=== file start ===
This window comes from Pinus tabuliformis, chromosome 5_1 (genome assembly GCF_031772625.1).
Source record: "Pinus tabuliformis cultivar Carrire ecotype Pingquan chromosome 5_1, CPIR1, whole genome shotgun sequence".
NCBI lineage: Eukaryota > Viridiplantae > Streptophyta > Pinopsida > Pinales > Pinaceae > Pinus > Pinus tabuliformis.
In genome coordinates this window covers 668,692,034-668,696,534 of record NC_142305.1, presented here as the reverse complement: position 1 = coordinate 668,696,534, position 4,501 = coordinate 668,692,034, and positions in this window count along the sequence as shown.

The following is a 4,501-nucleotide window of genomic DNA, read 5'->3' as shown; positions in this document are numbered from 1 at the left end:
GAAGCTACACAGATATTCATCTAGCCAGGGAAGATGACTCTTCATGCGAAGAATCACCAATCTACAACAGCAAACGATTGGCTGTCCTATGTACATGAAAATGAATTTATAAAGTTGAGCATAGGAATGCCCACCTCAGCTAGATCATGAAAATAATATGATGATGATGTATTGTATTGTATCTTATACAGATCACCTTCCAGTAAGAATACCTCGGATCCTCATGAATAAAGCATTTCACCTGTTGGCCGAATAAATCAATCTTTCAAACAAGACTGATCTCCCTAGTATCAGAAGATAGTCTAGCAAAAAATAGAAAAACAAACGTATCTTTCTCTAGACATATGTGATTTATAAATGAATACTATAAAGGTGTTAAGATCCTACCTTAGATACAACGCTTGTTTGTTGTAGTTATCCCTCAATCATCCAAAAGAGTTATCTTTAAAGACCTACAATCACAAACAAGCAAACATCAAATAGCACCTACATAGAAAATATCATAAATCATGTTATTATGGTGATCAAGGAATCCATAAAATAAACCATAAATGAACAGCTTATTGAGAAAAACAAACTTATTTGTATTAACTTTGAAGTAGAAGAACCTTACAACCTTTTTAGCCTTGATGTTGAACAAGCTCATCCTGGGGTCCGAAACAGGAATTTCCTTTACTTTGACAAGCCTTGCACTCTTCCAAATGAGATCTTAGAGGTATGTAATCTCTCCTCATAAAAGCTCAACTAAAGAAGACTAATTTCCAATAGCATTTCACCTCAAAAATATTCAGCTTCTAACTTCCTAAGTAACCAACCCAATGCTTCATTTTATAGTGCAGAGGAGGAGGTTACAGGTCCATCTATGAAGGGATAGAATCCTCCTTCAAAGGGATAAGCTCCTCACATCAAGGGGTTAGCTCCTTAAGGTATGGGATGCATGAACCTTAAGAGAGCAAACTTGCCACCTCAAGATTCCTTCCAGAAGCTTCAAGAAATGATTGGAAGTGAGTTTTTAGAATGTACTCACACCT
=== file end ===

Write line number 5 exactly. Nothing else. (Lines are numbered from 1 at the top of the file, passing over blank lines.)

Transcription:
The following is a 4,501-nucleotide window of genomic DNA, read 5'->3' as shown; positions in this document are numbered from 1 at the left end: